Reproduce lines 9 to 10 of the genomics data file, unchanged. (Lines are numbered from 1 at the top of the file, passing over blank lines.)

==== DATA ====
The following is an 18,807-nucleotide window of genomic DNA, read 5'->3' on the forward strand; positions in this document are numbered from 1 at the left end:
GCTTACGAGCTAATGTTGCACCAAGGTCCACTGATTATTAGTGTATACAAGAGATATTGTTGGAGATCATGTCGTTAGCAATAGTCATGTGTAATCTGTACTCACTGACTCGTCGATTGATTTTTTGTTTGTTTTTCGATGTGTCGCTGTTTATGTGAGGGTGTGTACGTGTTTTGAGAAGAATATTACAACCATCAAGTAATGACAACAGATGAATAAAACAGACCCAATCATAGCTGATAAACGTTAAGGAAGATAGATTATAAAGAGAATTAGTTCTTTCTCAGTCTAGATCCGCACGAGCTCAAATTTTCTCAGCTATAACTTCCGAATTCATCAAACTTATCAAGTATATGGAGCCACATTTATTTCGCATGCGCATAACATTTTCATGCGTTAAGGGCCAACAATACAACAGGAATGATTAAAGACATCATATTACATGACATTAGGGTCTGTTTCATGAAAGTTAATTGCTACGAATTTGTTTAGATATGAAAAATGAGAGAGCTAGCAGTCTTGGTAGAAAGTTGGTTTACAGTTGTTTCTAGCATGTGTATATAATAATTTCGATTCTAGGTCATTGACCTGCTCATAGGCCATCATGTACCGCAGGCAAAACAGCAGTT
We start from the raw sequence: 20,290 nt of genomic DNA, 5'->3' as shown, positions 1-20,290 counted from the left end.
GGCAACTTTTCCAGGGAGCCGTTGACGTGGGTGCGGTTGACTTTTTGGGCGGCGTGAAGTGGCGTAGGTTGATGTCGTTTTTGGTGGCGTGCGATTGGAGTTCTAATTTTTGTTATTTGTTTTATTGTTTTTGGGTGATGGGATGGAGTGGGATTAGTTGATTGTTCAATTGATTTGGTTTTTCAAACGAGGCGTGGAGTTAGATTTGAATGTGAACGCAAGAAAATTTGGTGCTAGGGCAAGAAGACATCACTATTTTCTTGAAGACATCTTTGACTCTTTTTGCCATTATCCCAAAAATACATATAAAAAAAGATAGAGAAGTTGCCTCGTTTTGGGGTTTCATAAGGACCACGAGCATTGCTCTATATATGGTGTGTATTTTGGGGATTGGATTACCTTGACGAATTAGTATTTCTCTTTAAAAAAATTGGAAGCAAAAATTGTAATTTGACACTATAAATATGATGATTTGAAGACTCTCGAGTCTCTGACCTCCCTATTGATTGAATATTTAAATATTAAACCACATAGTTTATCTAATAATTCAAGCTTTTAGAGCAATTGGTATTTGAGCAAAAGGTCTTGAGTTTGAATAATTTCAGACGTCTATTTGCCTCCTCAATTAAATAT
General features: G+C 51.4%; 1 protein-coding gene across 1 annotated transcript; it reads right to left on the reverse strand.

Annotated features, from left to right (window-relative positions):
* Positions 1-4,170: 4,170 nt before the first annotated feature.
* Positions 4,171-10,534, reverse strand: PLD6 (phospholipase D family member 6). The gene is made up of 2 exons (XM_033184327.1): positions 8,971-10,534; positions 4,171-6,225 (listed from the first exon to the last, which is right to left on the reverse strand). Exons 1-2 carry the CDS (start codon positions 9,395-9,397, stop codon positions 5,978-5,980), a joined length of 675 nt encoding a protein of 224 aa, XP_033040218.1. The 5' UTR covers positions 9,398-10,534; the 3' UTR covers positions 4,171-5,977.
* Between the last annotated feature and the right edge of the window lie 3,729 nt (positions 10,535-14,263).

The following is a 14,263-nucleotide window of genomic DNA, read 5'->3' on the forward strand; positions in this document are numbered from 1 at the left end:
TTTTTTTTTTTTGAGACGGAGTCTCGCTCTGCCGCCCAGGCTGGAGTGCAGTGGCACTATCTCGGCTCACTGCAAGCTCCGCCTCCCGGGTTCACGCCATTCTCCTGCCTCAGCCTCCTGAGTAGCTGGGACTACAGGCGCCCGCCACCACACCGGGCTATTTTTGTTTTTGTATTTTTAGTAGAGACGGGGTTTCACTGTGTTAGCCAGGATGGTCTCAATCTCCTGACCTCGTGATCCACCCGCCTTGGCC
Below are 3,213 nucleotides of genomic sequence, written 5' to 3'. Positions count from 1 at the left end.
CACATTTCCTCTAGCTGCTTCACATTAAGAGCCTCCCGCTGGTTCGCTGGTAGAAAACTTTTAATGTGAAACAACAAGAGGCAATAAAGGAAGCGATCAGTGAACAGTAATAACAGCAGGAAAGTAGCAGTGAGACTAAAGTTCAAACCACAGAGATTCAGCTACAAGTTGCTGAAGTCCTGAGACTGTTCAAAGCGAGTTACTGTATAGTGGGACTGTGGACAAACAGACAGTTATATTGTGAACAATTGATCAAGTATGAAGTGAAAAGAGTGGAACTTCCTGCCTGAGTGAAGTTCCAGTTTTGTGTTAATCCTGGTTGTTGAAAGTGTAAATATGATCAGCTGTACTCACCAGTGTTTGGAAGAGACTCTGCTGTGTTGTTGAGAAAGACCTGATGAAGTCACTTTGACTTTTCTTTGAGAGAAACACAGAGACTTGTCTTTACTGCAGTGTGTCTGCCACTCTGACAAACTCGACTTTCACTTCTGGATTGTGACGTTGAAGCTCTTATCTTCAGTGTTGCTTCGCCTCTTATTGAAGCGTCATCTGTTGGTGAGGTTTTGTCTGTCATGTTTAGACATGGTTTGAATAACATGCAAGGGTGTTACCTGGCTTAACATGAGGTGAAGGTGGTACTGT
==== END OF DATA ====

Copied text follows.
* Between the last annotated feature and the right edge of the window lie 3,729 nt (positions 10,535-14,263).

The following is a 14,263-nucleotide window of genomic DNA, read 5'->3' on the forward strand; positions in this document are numbered from 1 at the left end: